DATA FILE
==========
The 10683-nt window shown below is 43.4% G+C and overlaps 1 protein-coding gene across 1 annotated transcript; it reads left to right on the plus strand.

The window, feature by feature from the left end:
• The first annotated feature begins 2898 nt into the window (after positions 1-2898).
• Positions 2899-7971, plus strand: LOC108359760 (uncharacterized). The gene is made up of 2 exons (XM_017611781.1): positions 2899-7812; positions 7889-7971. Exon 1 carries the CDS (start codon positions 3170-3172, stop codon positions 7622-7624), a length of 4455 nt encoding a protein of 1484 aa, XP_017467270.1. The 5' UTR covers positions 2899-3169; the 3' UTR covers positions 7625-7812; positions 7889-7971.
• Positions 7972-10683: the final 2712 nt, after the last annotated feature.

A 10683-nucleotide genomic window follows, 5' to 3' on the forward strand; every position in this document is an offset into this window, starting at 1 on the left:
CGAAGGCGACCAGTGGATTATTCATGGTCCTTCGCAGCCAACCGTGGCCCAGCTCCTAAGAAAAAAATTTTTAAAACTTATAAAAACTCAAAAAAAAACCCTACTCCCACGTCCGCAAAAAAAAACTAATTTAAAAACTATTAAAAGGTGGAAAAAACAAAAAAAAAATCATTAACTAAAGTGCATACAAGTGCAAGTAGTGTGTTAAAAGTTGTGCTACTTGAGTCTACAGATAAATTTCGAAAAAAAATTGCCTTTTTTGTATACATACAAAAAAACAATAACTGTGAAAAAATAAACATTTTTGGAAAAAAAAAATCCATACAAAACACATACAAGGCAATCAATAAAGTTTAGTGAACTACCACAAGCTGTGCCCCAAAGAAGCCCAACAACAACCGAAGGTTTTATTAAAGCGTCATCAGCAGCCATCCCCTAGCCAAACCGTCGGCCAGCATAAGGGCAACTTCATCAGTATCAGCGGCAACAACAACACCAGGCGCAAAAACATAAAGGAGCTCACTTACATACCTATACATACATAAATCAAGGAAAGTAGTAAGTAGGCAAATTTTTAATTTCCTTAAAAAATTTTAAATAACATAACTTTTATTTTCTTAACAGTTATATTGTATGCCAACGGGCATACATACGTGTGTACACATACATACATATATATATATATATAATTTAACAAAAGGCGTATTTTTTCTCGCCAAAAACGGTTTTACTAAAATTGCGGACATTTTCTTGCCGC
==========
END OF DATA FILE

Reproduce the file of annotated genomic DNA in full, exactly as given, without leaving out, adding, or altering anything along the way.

The 10683-nt window shown below is 43.4% G+C and overlaps 1 protein-coding gene across 1 annotated transcript; it reads left to right on the plus strand.

The window, feature by feature from the left end:
• The first annotated feature begins 2898 nt into the window (after positions 1-2898).
• Positions 2899-7971, plus strand: LOC108359760 (uncharacterized). The gene is made up of 2 exons (XM_017611781.1): positions 2899-7812; positions 7889-7971. Exon 1 carries the CDS (start codon positions 3170-3172, stop codon positions 7622-7624), a length of 4455 nt encoding a protein of 1484 aa, XP_017467270.1. The 5' UTR covers positions 2899-3169; the 3' UTR covers positions 7625-7812; positions 7889-7971.
• Positions 7972-10683: the final 2712 nt, after the last annotated feature.

A 10683-nucleotide genomic window follows, 5' to 3' on the forward strand; every position in this document is an offset into this window, starting at 1 on the left:
CGAAGGCGACCAGTGGATTATTCATGGTCCTTCGCAGCCAACCGTGGCCCAGCTCCTAAGAAAAAAATTTTTAAAACTTATAAAAACTCAAAAAAAAACCCTACTCCCACGTCCGCAAAAAAAAACTAATTTAAAAACTATTAAAAGGTGGAAAAAACAAAAAAAAAATCATTAACTAAAGTGCATACAAGTGCAAGTAGTGTGTTAAAAGTTGTGCTACTTGAGTCTACAGATAAATTTCGAAAAAAAATTGCCTTTTTTGTATACATACAAAAAAACAATAACTGTGAAAAAATAAACATTTTTGGAAAAAAAAAATCCATACAAAACACATACAAGGCAATCAATAAAGTTTAGTGAACTACCACAAGCTGTGCCCCAAAGAAGCCCAACAACAACCGAAGGTTTTATTAAAGCGTCATCAGCAGCCATCCCCTAGCCAAACCGTCGGCCAGCATAAGGGCAACTTCATCAGTATCAGCGGCAACAACAACACCAGGCGCAAAAACATAAAGGAGCTCACTTACATACCTATACATACATAAATCAAGGAAAGTAGTAAGTAGGCAAATTTTTAATTTCCTTAAAAAATTTTAAATAACATAACTTTTATTTTCTTAACAGTTATATTGTATGCCAACGGGCATACATACGTGTGTACACATACATACATATATATATATATATAATTTAACAAAAGGCGTATTTTTTCTCGCCAAAAACGGTTTTACTAAAATTGCGGACATTTTCTTGCCGC